I remember being jealous as a kid that my brother had an Erector set and I didn't because my father decided girls shouldn't play with them. So not only is it kewl to see them still around, it is really fine that there is a kit that does robots. The Erector Robot's included power tool becomes a motor to run each and pre-programmed sounds and movements are included. The company promises that their Speed Play construction makes for a simpler, quicker assembly.
Take a look at an up and coming robot artist Meg (aka Gee) and her customizable Gee-bot Pendants. The images are a bit fuzzy but the heart is in the right place, so special order one for yourself or a loved one. Visit them at Etsy or on Facebook. By the way, the profits go to her chinchilla/wildlife rescue center so she is more than alright to us.
You have to love Robotime's latest wooden Dinosaur Kit. You put it together and when it is complete it moves by RC and roars, leaving any small pet quaking in its path. The triceratops snaps together so no gluing or solder is needed. Other dinosaur kits are also available.
Students at the Olin College of engineering came up with a robot that can pick a lock. Designed to break Master Locks, the user puts in as much of the combination as it can (or none of it) and LockCracker does the rest. It also displays the number, further humiliating the human. Built as a class project, Team JARJ has no future plans for the bot but we can see them creating something that can open locked cars or find safe combinations.
Last Thursday, February 24, the first robot marathon began in Western Japan. Organized by robot technology firm Vstone Co., in cooperation with Osaka, five 2-legged bots had to complete 422 laps around a 110-yard indoor track. That equals out to 26 miles. The "Robo Mara Full" race found the winner to be Vstone's "Robovie-PC" on the 27th, the first day of the human Tokyo marathon. He completed his walk in 54 hours, 57 minutes and 50.26 seconds. The group is hoping that the event will go worldwide yearly, but we think it might be a good idea to get them outside first.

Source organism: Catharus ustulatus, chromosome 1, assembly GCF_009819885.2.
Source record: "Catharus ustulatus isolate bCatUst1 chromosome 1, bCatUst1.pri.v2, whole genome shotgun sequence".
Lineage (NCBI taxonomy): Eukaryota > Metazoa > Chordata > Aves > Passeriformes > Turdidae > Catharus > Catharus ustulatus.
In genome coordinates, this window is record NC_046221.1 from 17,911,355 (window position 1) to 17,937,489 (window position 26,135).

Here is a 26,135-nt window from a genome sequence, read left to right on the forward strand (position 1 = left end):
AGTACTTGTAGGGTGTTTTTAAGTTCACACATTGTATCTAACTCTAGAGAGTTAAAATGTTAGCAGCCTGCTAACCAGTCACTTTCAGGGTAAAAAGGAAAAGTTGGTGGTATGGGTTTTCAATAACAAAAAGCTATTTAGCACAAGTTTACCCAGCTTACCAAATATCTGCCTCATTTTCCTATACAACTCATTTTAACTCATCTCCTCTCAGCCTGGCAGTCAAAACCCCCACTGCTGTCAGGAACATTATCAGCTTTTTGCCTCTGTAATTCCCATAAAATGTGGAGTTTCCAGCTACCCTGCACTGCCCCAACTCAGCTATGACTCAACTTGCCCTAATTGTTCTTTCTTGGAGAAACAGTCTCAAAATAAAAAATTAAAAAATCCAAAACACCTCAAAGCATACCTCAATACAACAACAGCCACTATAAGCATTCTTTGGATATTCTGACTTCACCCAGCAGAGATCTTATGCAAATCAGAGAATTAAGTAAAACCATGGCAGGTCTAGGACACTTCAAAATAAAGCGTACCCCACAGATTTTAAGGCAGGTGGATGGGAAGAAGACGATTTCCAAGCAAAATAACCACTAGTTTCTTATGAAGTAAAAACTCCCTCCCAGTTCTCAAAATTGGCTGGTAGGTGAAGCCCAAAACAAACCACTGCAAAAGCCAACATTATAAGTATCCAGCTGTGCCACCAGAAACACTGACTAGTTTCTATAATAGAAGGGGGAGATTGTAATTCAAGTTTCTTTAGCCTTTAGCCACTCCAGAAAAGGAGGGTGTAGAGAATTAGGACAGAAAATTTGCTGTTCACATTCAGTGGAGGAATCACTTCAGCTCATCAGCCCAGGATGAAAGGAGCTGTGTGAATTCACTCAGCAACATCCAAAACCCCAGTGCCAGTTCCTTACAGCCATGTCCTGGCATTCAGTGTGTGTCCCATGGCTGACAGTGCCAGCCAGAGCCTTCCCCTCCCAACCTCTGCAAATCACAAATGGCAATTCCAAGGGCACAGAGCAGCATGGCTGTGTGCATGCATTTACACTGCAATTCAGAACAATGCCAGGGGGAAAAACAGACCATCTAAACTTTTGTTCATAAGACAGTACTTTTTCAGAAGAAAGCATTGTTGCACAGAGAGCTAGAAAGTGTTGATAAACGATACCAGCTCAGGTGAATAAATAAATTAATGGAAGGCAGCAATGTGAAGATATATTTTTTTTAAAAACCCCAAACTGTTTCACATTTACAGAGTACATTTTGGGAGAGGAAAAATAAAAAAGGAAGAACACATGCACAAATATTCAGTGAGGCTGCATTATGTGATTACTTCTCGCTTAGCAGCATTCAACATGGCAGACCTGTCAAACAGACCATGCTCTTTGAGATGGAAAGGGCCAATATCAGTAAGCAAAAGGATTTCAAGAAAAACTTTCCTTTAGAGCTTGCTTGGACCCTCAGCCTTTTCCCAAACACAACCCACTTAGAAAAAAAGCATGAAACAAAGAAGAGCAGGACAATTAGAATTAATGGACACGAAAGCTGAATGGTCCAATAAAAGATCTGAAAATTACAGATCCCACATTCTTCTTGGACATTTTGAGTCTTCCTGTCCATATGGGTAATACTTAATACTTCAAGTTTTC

Invest in an iRobot Create and a netbook that can Skype and you can get a telepresence robot for about $500.00. Google employee Johnny Chung Lee has previously worked on the Kinect so the dude knows what he is doing. He has posted instructions as well as VideoChatRobot software for downloading, so maybe you can get your own bot for fetching scones.
Lego has entered the realm of Ninjago with its new Ice Dragon Attack Set. With a Krazi skeleton figure, the 11" long Dragon can spit iceballs, move its legs and tail and has bendable/folding wings. A total of 158 pieces includes 2 minifigures, ice shurikens and two weapons.
We spotted another Kinect controlled humanoid. Asura Engineering's Wataru Yoshizaki has designed software so that a HPI GR-001 is controlled by its human. This guy works by click and drag control of a 3D model and a camera can be added for a first person perspective. It keeps its balance by finding the bot's center of gravity
What do bored MIT students do when a HFCS craving strikes? They create a robot that sprays ketchup. Here's hoping that Bill Fienup and Barry Kudrowitz can teach the Heinz Automato to actually hit the area of the bun that counts.
This is the last week to make a name for yourself and some cash from Willow
Garage. Combine 3D sensor technology and their open source ROS system and make a video to show your stuff. You can send in as many entries as you like and the judging will be based on "taste," originality and documentation. Hit the link for more rules and ideas. Good luck!